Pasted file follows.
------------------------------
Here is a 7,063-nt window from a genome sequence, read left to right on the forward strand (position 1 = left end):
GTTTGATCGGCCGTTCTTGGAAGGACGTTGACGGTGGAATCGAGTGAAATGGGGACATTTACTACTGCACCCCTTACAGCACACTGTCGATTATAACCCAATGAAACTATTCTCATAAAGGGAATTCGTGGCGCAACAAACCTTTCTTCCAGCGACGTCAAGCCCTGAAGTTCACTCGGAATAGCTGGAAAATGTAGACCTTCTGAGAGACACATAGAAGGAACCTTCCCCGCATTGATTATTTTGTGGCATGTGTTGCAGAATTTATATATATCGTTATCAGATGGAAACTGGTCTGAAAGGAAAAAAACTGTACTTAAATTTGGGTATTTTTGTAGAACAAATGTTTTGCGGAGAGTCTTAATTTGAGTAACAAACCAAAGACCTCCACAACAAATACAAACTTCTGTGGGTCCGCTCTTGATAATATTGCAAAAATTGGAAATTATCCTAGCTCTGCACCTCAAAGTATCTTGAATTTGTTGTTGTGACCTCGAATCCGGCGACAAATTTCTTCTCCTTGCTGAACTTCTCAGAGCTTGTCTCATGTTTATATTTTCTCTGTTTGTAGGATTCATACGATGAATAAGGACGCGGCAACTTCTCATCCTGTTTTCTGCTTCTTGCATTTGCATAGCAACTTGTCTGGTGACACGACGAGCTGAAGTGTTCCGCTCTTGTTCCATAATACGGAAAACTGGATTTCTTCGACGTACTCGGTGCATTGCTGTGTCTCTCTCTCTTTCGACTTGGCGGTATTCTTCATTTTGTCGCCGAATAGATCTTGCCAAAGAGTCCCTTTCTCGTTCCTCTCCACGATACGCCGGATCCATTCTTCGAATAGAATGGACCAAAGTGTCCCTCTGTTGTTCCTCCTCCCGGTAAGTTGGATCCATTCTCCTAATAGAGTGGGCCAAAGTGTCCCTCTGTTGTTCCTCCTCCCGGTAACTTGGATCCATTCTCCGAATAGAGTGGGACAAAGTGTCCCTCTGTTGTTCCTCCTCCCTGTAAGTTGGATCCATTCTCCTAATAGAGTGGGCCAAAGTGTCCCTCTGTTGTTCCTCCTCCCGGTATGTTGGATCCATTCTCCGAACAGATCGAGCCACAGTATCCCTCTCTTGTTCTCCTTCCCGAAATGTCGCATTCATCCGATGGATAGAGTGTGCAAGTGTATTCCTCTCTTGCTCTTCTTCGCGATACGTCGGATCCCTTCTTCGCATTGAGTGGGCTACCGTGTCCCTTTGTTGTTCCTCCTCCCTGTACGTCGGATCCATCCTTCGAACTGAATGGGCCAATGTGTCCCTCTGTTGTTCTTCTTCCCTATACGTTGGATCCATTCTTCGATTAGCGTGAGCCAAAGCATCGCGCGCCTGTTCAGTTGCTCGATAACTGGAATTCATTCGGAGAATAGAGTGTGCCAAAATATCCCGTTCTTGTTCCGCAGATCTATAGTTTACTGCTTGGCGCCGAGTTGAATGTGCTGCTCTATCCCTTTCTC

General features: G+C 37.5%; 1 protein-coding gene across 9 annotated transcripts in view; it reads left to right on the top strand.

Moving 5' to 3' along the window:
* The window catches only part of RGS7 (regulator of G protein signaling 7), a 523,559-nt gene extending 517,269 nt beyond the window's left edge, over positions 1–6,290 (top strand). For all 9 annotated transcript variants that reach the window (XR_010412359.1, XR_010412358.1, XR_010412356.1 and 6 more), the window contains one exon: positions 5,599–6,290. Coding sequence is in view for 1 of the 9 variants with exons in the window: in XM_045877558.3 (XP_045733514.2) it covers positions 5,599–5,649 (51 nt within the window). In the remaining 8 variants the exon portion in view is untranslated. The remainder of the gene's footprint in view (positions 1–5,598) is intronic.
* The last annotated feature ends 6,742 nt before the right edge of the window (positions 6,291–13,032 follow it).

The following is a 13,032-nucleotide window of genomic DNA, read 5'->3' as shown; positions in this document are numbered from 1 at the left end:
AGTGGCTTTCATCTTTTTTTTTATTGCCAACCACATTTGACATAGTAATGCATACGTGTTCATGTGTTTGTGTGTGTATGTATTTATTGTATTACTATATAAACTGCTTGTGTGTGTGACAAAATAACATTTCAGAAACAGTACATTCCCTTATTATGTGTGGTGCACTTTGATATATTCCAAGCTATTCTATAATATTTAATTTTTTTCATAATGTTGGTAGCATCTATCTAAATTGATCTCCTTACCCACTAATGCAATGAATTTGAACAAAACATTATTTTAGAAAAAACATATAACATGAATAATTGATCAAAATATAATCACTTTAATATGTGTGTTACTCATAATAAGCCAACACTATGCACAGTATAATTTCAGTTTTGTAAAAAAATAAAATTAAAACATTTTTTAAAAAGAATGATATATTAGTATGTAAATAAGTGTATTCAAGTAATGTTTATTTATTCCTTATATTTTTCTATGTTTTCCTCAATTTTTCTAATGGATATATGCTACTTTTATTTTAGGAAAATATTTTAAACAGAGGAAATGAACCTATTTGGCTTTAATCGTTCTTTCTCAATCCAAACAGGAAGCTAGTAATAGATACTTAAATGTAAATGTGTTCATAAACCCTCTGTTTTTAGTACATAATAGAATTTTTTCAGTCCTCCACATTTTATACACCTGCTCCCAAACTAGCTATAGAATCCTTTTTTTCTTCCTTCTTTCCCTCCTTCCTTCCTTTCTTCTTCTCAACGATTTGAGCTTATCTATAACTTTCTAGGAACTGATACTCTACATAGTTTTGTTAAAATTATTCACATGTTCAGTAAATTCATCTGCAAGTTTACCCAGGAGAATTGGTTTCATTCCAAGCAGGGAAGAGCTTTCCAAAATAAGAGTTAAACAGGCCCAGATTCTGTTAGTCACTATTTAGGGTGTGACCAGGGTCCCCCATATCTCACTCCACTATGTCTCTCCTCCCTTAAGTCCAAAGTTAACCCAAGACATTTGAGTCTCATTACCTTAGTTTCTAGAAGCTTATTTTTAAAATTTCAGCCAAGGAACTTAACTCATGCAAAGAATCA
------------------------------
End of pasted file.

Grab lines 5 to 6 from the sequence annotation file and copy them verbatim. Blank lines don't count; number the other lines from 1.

* The window catches only part of RGS7 (regulator of G protein signaling 7), a 523,559-nt gene extending 517,269 nt beyond the window's left edge, over positions 1–6,290 (top strand). For all 9 annotated transcript variants that reach the window (XR_010412359.1, XR_010412358.1, XR_010412356.1 and 6 more), the window contains one exon: positions 5,599–6,290. Coding sequence is in view for 1 of the 9 variants with exons in the window: in XM_045877558.3 (XP_045733514.2) it covers positions 5,599–5,649 (51 nt within the window). In the remaining 8 variants the exon portion in view is untranslated. The remainder of the gene's footprint in view (positions 1–5,598) is intronic.
* The last annotated feature ends 6,742 nt before the right edge of the window (positions 6,291–13,032 follow it).